Climate adaptation seeks to reduce the risks posed by climate change, and to benefit from any associated opportunities where possible. It is one of two main policy responses to climate change, alongside mitigation (reducing greenhouse gas emissions). Both are necessary because even if emissions dramatically decrease, further warming is considered unavoidable. Adaptation will be needed to deal with climatic changes already in motion.
On 9 August 2021, the Intergovernmental Panel on Climate Change (IPCC) published its latest assessment report. The report made headlines globally. The UN called it “code red” for humanity, commenting it is “unequivocal that human influence has warmed the atmosphere, ocean, and land,” and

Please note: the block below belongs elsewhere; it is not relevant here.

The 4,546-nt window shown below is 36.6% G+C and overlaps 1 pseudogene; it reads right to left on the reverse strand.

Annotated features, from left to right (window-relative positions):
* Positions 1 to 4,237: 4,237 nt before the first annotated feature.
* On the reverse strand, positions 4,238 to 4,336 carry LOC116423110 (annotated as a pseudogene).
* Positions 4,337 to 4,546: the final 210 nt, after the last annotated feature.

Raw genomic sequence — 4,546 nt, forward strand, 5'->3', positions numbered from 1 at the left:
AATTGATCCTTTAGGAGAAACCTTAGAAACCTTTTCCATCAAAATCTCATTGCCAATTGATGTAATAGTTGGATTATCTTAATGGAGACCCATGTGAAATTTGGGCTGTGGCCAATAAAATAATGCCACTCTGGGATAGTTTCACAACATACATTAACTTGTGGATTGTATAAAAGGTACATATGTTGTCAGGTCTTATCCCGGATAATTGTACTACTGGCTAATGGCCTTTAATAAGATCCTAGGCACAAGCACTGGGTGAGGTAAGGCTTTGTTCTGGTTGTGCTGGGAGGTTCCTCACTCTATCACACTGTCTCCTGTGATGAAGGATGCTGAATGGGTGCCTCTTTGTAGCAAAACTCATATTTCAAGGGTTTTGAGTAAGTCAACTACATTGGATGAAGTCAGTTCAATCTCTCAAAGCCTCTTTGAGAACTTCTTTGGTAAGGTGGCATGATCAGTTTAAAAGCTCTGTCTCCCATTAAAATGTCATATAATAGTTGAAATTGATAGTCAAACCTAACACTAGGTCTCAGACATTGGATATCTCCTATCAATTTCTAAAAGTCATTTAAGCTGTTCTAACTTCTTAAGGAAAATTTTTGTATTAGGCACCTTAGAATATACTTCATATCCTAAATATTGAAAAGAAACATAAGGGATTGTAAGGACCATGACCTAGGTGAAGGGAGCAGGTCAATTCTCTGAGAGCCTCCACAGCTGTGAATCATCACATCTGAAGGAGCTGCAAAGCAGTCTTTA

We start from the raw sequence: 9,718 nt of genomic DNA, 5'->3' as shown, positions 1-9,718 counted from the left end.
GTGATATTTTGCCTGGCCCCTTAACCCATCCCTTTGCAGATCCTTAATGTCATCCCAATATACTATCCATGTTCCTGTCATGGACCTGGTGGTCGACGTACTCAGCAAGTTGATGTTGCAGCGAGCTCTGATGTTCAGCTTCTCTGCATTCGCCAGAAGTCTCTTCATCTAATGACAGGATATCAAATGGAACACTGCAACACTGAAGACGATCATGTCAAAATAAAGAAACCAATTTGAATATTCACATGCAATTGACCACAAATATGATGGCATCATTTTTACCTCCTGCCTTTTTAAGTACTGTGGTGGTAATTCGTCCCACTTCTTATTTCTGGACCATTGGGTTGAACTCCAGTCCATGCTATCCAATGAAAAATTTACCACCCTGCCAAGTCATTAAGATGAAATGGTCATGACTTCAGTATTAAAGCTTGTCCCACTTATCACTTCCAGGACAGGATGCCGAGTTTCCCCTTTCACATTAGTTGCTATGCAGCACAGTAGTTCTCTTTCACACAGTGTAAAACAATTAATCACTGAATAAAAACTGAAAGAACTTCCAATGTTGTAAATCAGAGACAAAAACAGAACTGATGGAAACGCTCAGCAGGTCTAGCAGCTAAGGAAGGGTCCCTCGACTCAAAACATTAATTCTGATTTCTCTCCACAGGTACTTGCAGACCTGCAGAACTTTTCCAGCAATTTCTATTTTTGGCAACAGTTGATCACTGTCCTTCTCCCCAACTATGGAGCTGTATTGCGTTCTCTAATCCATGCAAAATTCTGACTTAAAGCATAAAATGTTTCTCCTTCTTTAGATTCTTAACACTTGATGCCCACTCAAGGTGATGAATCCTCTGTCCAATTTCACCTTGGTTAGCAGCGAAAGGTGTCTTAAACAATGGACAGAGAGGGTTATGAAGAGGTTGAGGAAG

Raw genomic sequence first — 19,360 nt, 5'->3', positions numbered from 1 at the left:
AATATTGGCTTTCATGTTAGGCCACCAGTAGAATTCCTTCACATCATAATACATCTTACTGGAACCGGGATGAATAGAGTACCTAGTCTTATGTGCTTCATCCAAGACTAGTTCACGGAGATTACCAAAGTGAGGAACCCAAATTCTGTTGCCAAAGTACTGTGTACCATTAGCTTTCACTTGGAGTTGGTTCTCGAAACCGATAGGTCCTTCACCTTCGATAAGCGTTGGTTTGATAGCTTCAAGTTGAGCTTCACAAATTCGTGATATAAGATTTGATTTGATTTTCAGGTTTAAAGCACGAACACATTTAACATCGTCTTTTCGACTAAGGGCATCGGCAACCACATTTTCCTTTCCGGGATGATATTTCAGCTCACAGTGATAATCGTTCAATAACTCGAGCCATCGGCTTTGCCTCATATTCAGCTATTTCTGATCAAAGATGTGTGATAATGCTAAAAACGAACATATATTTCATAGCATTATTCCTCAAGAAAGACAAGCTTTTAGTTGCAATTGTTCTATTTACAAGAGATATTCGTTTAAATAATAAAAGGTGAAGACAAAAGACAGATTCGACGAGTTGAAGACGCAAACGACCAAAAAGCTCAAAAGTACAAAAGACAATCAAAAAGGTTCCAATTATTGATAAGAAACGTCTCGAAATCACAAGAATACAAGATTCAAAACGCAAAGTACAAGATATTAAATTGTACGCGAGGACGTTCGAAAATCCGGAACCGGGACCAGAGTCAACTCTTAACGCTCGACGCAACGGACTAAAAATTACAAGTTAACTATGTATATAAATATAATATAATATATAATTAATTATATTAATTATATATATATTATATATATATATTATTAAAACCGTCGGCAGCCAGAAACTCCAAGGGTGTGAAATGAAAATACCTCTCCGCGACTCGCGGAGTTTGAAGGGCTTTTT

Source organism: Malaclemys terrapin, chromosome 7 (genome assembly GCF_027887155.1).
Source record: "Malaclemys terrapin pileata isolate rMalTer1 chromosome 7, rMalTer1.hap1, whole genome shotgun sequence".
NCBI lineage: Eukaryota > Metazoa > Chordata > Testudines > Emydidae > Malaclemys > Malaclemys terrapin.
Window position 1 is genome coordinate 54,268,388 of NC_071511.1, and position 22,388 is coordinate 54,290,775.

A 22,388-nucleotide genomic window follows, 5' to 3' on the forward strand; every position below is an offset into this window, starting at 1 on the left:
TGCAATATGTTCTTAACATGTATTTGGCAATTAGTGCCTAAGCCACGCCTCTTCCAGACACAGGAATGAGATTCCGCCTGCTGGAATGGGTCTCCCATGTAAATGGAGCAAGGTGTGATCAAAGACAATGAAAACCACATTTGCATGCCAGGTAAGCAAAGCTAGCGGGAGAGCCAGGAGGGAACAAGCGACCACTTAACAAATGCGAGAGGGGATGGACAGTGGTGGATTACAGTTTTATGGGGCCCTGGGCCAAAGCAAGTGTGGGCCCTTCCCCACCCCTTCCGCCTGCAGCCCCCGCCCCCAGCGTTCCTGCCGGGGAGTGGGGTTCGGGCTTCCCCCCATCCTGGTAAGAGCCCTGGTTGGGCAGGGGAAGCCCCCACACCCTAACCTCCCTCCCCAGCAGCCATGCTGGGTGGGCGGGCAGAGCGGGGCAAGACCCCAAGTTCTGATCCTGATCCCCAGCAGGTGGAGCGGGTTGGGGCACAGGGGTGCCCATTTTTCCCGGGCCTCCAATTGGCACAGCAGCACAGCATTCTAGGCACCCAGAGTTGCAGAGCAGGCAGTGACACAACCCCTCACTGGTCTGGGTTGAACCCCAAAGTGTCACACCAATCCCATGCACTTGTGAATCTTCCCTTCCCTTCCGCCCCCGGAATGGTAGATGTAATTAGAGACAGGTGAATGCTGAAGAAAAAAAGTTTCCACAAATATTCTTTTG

The scale of recent changes across the climate system as a whole and the present state of many aspects of the climate system are unprecedented over many centuries to many thousands of years.
The report included stark evidence. It highlighted, for example, that the last five years are the hottest on record since 1850, the recent rate of sea level rise has nearly tripled compared to 1901-1971, and that it is 90% certain human influence is the main driver of the retreat in glaciers and decreased arctic sea-ice.
Our new publication explores the global context for climate adaptation, outlines progress in Wales and the UK, and explains the framework in Wales. It looks at recent reports from the IPCC and Committee on Climate Change, the Welsh Government’s climate adaptation plan, and the risks that the changing climate poses for Wales.
Article by Chloe Corbyn, Senedd Research, Welsh Parliament